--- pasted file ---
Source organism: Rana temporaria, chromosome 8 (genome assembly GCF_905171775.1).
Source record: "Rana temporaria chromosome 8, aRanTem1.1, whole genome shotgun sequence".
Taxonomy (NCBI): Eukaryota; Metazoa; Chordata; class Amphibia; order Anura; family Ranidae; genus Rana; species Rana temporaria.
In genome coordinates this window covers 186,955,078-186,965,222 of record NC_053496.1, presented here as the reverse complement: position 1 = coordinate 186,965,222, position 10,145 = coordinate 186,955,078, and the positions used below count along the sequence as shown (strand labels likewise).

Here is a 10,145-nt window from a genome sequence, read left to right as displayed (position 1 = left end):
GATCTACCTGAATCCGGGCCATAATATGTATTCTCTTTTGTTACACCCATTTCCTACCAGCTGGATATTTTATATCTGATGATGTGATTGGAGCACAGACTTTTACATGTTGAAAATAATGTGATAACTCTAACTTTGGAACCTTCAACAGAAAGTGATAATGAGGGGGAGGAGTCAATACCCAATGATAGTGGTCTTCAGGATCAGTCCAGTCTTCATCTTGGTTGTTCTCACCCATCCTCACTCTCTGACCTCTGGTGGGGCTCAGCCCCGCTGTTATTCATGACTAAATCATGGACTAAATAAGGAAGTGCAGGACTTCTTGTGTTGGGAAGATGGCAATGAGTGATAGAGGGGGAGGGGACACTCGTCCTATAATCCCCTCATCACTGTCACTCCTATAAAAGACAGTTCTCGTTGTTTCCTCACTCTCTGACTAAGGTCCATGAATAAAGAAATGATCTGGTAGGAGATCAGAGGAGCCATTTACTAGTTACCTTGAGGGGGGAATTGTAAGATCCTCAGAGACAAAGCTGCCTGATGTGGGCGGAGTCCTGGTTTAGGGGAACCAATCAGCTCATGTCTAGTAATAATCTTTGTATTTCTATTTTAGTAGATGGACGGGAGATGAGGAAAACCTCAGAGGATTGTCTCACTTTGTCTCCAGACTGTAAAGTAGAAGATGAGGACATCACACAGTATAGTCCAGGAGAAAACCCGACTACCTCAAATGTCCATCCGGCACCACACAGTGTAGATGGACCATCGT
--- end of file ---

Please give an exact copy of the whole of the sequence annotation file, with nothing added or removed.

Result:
Source organism: Rana temporaria, chromosome 8 (genome assembly GCF_905171775.1).
Source record: "Rana temporaria chromosome 8, aRanTem1.1, whole genome shotgun sequence".
Taxonomy (NCBI): Eukaryota; Metazoa; Chordata; class Amphibia; order Anura; family Ranidae; genus Rana; species Rana temporaria.
In genome coordinates this window covers 186,955,078-186,965,222 of record NC_053496.1, presented here as the reverse complement: position 1 = coordinate 186,965,222, position 10,145 = coordinate 186,955,078, and the positions used below count along the sequence as shown (strand labels likewise).

Here is a 10,145-nt window from a genome sequence, read left to right as displayed (position 1 = left end):
GATCTACCTGAATCCGGGCCATAATATGTATTCTCTTTTGTTACACCCATTTCCTACCAGCTGGATATTTTATATCTGATGATGTGATTGGAGCACAGACTTTTACATGTTGAAAATAATGTGATAACTCTAACTTTGGAACCTTCAACAGAAAGTGATAATGAGGGGGAGGAGTCAATACCCAATGATAGTGGTCTTCAGGATCAGTCCAGTCTTCATCTTGGTTGTTCTCACCCATCCTCACTCTCTGACCTCTGGTGGGGCTCAGCCCCGCTGTTATTCATGACTAAATCATGGACTAAATAAGGAAGTGCAGGACTTCTTGTGTTGGGAAGATGGCAATGAGTGATAGAGGGGGAGGGGACACTCGTCCTATAATCCCCTCATCACTGTCACTCCTATAAAAGACAGTTCTCGTTGTTTCCTCACTCTCTGACTAAGGTCCATGAATAAAGAAATGATCTGGTAGGAGATCAGAGGAGCCATTTACTAGTTACCTTGAGGGGGGAATTGTAAGATCCTCAGAGACAAAGCTGCCTGATGTGGGCGGAGTCCTGGTTTAGGGGAACCAATCAGCTCATGTCTAGTAATAATCTTTGTATTTCTATTTTAGTAGATGGACGGGAGATGAGGAAAACCTCAGAGGATTGTCTCACTTTGTCTCCAGACTGTAAAGTAGAAGATGAGGACATCACACAGTATAGTCCAGGAGAAAACCCGACTACCTCAAATGTCCATCCGGCACCACACAGTGTAGATGGACCATCGT